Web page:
Thursday, July 27, 2006

Copyright [forever minus a day!]

So now you know why the copyright term is so long ...Clarke and another v Artprints UK and another is a Chancery Division decision of Mr Justice Lindsay, handed down last Friday but not yet available from BAILII.
This note is taken from the LexisNexis Butterworth subscription service, which supplies so much useful information.
Artprints was involved in the reproduction and distribution of art works, the second defendant being its majority shareholder. Artprints started commercially reproducing works of the artist Francis Bacon under what it said were the terms of a copyright licence. Clarke and others sued Artprints for copyright infringement, claiming that Artprints' licence was invalid because it was they who owned the copyright. On 31 July 2001 interim injunctive relief was ordered and the court gave further directions concerning the conduct of the proceedings, with particular reference to disclosure timetables. For the next five years the case crawled slowly along. After both parties agreed to vacate the first trial date in December 2002, Clarke and his colleagues complained that the second defendant failed to comply with the disclosure requirements. It took till June 2003 for the parties to sort this issue out. Further delay occurred when one of the claimants died in March 2003 and the parties agreed not to seek a re-listing of the main action, pending the outcome of probate proceedings. Clarke wrote to the defendants in April 2004, saying that probate had been granted and again asking the second defendant to comply with the disclosure order. In 9 May 2005 the defendants said that the proceedings had taken far too much time thus far and that they would be taking all steps to bring the proceedings to their conclusion - but then did nothing.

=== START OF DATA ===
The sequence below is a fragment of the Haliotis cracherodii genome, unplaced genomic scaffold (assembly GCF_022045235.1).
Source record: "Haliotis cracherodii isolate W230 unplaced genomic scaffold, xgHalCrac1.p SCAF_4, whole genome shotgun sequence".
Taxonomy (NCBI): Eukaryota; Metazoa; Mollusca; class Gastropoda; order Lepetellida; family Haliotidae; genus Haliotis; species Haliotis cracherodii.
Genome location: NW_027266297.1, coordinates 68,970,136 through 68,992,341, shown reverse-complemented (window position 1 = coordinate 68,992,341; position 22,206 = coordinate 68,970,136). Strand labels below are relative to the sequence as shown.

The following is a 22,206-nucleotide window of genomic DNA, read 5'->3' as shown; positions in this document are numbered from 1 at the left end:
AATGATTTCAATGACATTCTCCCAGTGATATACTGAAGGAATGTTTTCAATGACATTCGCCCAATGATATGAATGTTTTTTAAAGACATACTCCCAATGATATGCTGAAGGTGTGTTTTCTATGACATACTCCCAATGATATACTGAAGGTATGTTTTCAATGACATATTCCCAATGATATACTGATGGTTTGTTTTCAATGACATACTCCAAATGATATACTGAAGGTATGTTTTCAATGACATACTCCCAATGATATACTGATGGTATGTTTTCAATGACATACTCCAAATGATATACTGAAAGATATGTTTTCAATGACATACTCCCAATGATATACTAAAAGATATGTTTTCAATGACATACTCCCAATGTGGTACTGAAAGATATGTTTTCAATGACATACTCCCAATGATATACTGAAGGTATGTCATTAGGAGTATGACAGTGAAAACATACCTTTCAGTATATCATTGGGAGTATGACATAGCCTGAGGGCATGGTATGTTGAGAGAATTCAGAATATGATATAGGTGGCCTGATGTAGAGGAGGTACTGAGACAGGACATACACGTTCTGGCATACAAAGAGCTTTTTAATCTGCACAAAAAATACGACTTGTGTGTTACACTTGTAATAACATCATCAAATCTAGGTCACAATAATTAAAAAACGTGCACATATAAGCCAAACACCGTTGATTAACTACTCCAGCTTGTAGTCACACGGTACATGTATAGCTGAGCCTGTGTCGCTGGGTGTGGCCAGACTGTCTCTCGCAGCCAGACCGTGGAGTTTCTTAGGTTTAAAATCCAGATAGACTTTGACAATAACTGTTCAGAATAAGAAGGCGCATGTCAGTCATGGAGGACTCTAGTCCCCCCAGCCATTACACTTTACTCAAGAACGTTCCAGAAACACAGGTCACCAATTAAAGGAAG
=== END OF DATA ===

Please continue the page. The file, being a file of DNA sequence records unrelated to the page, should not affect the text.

In these proceedings the defendants sought to have the 2001 injunction discharged. They submitted that Clarke and his friends had caused inexcusable and unexplainable delay to the proceedings and that they were happy just to sit back and enjoy the interim injunction.
According to the defendants, once an interim injunction was granted it was for the party benefiting from that injunction to enable the case to progress as expeditiously as possible. Since Clarke and Co. hadn't done that, the injunction should be discharged. Clarke and his colleagues disagreed: the delays were mainly caused by the defendants and the second defendant's refusal to comply with the disclosure order prevent the action being taken further. Also, some delays came from circumstances outside the parties' control, while other periods of inaction had actually been agreed.
Lindsay J dismissed the application. It was clear that the proceedings could have been brought to a final hearing earlier but, while Clarke and his colleagues had undoubtedly benefited from the terms of the injunction for five years, they had purposely delayed proceedings in order that they would continue them. It was clear that a large proportion of the delay was caused by the second defendant’s refusal to comply with the disclosure order, notwithstanding repeated requests for compliance, and that the other periods of delay had all been agreed between the parties and were not the claimants' fault. Accordingly there were no grounds upon which the order should be discharged.
There's litigation which is caused by the commission of an alleged wrong, which can't be helped. There's litigation which is caused by earlier litigation, which is highly annoying but sometimes necessary. Then there's litigation which is caused by litigants themselves, which is a by-product of dispute resolution that should be stamped out if possible by the use of firm case management with realistic time tables and dire threats as to what happens to those who, without good cause, fail to observe them.

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